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Federalism

The History, Philosophy, Philippine
Context and Sociological View.

By: Christianne Nicole A. Giron

Historical Background of Federalism

 Also called layer-cake federalism  Different “levels” rarely overlapped . economic regulation. and criminal law. and fostering commerce. foreign policy. roughly 1789 through World War II.Dual federalism (1789–1945)  National government dealt with national defense.  Describes the nature of federalism for the first 150 years of the American republic. whereas the states dealt with local matters.

ratified a few years after the Civil War in 1868. includes three key clauses. .  State’s rights covers the legality of the federal government of slavery. which limit state power and protect the basic rights of citizens.THE CIVIL WAR AND THE FOURTEENTH AMENDMENT (1861–1868)  The Union victory solidified the federal government’s power over the states and ended the debate over states’ rights.  A threat to civilians  The Fourteenth Amendment.

The privileges and immunities clause declares that no state can deny any citizen the privileges and immunities of American citizenship. The due process clause limits states’ abilities to deprive citizens of their legal rights.Three Key Clauses 1. 3. The equal protection clause declares that all people get the equal protection of the laws . 2.

Cooperative Federalism (1945–1969)  marble-cake federalism.  Federal authority and state authority have become intertwined  The national government has become integrated with the state and local governments. making it difficult to tell where one type of government begins and the other types end. .

policy of giving states power and responsibility for some program . as well as devolution  Devolution .New Federalism (1969– present)  “power should be given back to the states”  New Federalists have argued for specific limits on federal power.

• Dual Federalism 1789–1945 • THE CIVIL WAR AND THE FOURTEENTH AMENDMENT 1861-1868 • Cooperative Federalism 1945-1969 1969- • New Federalism (1969–present) Present .

Federalism: A Philippine Context .

 One of the first proponents of federalism in the Philippines in the 21st century is University of the Philippines professor Jose Abueva who argued that a federal form of government is necessary to more efficiently cater to the needs of the country despite its diversity . The concept of a federal government for the Philippines was proposed as early as the Philippine Revolution with Filipino revolutionaries Emilio Aguinaldo and Apolinario Mabini suggesting dividing the islands into three federal states.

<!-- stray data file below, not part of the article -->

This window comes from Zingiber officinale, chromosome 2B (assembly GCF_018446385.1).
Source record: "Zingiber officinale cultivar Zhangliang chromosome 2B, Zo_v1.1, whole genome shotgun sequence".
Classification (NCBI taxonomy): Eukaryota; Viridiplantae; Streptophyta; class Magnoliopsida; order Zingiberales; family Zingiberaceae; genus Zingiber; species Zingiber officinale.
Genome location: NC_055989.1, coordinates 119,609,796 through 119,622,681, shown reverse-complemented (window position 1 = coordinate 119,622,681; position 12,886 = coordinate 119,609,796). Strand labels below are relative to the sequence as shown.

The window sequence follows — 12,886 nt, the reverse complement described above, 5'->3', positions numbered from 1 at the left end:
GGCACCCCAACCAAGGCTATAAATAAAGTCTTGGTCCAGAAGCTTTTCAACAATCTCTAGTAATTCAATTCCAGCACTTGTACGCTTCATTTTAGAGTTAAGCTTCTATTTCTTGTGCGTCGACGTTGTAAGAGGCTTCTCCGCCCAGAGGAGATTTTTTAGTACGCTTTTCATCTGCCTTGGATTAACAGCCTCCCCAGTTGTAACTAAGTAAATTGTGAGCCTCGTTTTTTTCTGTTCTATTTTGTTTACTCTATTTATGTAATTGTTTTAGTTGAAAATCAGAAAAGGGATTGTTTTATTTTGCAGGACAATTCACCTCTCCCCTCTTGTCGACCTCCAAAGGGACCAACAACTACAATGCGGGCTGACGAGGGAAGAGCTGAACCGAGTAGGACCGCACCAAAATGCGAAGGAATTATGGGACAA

 Movements for federalism were further intensified since the draft of the Bangsamoro Basic Law was submitted by Philippine president Benigno Aquino III to the Congress in September 10. Davao City mayor Rodrigo Duterte launched a nationwide campaign promoting a charter change for federalism. . 2014. Even though the purpose of Federalism was never intended to appease any followers of any specific ideology of religion. If approved. Federalism will also hasten economic development since resource and financial mobilization is upon each states' or provinces' discretion without significant constraint from the central government  Beginning in late 2014. this law establishes the Bangsamoro as an autonomous region with its own parliamentary government and police force.

. According to the proposal. o Each states to be led by a premiere as its executive head will have a State Assembly according to the proposal. politicians will have 'more than' two consecutive terms. making them eligible to run for office with no term limit.  The proposal has been hit by massive criticism due to general lumping and a lack of representation. The Sub-Committee 1 of the House of Representatives Committee on Constitutional Amendments proposed that: o a federal Philippines would comprise of five states.

Is Federalism Good or Bad? .

Complexity of the It is arbitrary concept Neither It can side for the good It is impossible to and the bad weigh. .

Punto de Vista .

Federal arrangements can accommodate minority nations who aspire to self determination and the preservation of their culture. language or religion.1. Such autonomy and immunity arrangements are clearly preferable to the political conflicts that might result from such groups' attempts at secession. Central authorities may respond with human rights abuses. . civil wars or ethnic cleansing to prevent such secessionist movements.

15). ch. . through deliberation and offices in both member unit and central bodies that ensures character formation through political participation among more citizens (Mill 1861.– Federal orders may increase the opportunities for citizen participation in public decision-making.

Sociological View on Federalism .

– Federalism can be described as a system of government in which the indicators of social. political and economic development are pursued by a coordinated effort of both central and other incorporated units of government. is general to all definitions of the concept of federalism. the idea of the existence of a central as well as other equally independent units of government. the pursuit of development by central and other integrated independent units of government. Even though this definitions contrast with other popular definitions of the term. . Simply put.

. also argues in the line of Burgess that federalism can be considered as an ideology which holds that the ideal organization of human affairs is best reflected in the collaboration of diversity through unity.– Graham Smith (1995:4).